Friday, March 24, 2006

Speaking of God - words and labels

I wrote this title, and apparently nothing else, almost a month ago. What did I mean to write about?

Liz and I got together to last night to have a sort of in-person hashing out of some of these conservative/liberal/what are we called to as quakers? conversations in person. I was really glad we did it.

One thing that came up a LOT for me was the frustration I feel that I feel like I hear people say "we need to go deeper in our quakerism / spirituality" (which intrigues me) but then seemingly (to me) end up doing a very SHALLOW evaluation that tends to assume that christians have a deep spirituality and atheists have no spirituality. (an oversimplification, but one which I hope makes a point)

I think that the answers that you get when you ask "what is it like, being an atheist quakers?" or, "what is it like, being a christian quaker?" are much more intresting (assuming the person, regardless of doctrinal beliefs, is willing to "go deep") than the label we slap on ourselves.

I found when I first came out as a lesbian, I fit most people's stereotypes, and after hearing so much "ALL lesbians are vegetarians", "ALL lesbians don't wear makeup", "ALL lesbians are hippie radical feminists" I was SO excited! Wow! I've found my tribe!

Ha ha, it was not so (alas??) it's not true (!), and I find that of all the labels I regularly slap on myself, lesbian is one that I am least likely to try to build community around (quaker, animal rights activist, co-opper, green, are some that can work pretty well; east coaster, female, lesbian, vegetarian, Italian, atheist, are some that are almost entirely useless)

And, so I guess I've been wondering, and somewhat antagonistic, about what words are important here?

I find myself baffled when I, who have trouble labelling my spirituality, other than "quaker" (I'm atheist but not, pagan but not, even christian but not) but easily and fundamentally identify as an ardent spiritual seeker, feel dismissed by those who crave deepening (which I crave as well) because certain words don't come into my articulation of what that deepening is like for me.

14 comments:

Liz Opp said...

Pam, I was glad to have had the opportunity too for some "in-person hashing out" about Quakerism, spirituality, and all that. Parts of our conversation are still "working on me," though I couldn't say exactly what.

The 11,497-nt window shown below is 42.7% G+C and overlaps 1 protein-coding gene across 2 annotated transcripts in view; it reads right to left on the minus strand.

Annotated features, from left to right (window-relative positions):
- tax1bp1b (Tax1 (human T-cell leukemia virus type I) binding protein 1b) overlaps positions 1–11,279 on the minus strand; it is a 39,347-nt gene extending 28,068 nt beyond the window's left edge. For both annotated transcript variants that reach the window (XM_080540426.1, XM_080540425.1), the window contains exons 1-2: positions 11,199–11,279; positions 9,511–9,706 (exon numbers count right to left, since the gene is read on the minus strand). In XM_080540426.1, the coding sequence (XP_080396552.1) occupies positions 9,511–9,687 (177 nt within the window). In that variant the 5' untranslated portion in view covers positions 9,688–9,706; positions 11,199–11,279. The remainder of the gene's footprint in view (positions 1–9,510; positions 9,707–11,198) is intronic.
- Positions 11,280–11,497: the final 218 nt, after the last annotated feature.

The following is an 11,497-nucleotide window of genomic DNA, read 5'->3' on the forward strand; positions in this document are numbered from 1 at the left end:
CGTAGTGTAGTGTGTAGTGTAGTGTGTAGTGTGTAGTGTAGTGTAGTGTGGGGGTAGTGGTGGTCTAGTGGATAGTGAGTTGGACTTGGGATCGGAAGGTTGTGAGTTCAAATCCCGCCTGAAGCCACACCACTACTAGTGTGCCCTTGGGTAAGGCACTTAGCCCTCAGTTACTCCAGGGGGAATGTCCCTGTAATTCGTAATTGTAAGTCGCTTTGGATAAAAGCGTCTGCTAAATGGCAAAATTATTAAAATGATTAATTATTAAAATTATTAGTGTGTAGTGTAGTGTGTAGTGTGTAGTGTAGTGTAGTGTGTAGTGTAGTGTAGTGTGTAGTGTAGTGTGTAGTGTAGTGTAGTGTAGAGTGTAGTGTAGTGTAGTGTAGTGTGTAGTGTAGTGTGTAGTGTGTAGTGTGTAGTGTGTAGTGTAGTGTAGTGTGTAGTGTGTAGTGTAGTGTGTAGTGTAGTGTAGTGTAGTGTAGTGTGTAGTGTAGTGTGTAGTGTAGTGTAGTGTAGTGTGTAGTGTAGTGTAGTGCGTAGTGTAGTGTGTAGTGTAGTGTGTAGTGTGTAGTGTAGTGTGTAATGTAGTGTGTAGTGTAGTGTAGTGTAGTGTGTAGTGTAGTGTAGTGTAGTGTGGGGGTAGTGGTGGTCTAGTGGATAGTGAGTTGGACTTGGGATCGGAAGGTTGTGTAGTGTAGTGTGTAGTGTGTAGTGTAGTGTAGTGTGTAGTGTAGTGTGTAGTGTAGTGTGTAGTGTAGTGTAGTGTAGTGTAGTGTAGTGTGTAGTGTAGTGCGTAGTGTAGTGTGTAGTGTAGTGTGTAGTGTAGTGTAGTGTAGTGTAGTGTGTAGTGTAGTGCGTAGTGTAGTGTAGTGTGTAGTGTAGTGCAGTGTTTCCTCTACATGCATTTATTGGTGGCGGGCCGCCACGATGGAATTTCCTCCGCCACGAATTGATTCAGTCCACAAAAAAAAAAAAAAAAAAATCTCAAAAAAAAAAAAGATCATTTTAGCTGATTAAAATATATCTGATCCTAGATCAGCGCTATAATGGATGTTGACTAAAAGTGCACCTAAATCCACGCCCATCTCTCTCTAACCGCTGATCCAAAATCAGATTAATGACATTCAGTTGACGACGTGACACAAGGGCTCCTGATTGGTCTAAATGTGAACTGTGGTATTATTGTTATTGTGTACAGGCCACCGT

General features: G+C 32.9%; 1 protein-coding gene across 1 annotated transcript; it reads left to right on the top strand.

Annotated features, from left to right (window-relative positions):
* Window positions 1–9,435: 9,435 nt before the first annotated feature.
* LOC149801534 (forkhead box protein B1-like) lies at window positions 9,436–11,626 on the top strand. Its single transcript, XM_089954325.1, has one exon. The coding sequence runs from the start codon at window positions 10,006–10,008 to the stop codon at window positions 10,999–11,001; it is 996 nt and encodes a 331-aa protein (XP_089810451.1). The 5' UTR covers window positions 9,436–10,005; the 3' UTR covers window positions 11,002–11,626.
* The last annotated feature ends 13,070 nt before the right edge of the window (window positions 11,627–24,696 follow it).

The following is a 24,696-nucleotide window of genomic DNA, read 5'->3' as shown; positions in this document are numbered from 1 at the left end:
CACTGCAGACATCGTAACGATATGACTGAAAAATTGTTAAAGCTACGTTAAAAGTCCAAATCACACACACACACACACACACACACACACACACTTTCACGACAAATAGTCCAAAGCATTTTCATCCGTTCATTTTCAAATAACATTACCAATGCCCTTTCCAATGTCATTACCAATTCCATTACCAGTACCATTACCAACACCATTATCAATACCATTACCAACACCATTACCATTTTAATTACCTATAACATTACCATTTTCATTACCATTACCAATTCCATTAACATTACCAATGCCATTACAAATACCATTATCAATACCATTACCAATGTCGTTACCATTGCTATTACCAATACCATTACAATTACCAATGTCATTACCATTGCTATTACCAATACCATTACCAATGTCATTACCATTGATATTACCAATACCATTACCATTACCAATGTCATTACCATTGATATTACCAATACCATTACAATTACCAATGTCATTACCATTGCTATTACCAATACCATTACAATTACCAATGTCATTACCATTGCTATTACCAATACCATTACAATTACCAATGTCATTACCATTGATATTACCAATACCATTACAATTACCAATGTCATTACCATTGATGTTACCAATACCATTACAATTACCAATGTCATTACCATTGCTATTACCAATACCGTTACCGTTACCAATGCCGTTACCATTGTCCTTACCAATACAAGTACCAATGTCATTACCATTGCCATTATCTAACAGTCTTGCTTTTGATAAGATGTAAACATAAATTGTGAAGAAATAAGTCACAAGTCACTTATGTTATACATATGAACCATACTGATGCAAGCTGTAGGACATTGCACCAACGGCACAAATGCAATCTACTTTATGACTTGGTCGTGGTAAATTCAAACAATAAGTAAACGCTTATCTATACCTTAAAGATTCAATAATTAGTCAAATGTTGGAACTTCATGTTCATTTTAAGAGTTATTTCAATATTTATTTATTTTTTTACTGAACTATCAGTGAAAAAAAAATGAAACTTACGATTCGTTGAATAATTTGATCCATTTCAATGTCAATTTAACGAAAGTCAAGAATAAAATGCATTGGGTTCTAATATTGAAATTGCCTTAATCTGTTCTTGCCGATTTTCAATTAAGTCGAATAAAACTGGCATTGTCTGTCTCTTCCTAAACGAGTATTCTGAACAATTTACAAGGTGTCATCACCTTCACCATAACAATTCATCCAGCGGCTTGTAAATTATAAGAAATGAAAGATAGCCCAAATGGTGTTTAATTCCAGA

Despite the struggles you are going through, I hope that I did not (do not) add to the sense of your feeling dismissed. The more I read what you write here, and the more I keep quiet and listen to what it is you are sharing, the more I appreciate how you express the "ardent spiritual seeker" that you are.

I hope you'll continue to invite yourself to participate, even if you aren't sure if you "should" or could. It's been important to me to hear your "not-so-pagan, not-so-atheist, not-so-Christian" take on things as I wrestle with my own uncertainties...

Blessings,
Liz, The Good Raised Up

Joe G. said...

Labels are always tricky - they can highlight and describe, they can limit and dismiss, they can overgeneralize or be too specific. Certainly the labels used within the conversation on Quaker blogs carry a lot of historical and cultural weight - "Christian" & "athiest" are two good examples.

When I started blogging I felt a major constraint not to use labels due to my years of involvement within liberal Quakerism. I rejected this because it felt it was more constraining than helpful: it felt as if it was a way to avoid tensions and conflicts rather than be inclusive and accepting.

I support what Liz wrote to you - keep yourself in the conversation as long as you feel lead to do so.

BTW, I notice that you use three labels to describe yourself on this blog. :)) Hey, I do the same thing so...! :0

Martin Kelley said...

Hi Pam,
I'm grateful to hear you got some face-to-face to talk about some of these issues. Blogs, electrons, they all tend to make more of words and labels than they sometimes deserve.

I'm also feeling a sadness in all this. You often state that there are liberal Quaker Christians out there saying that Christianity's the only way. You retract it as an oversimplication but then repeat it later. I don't see anyone saying that. We all have bloggers that speak to our condition more than others but that's only natural. I don't see anyone dismissing you and I certainly enjoy reading your posts (I wish I had more time to comment and be part of the discussion). But I hear that you feel dismissed and I'm sad for it.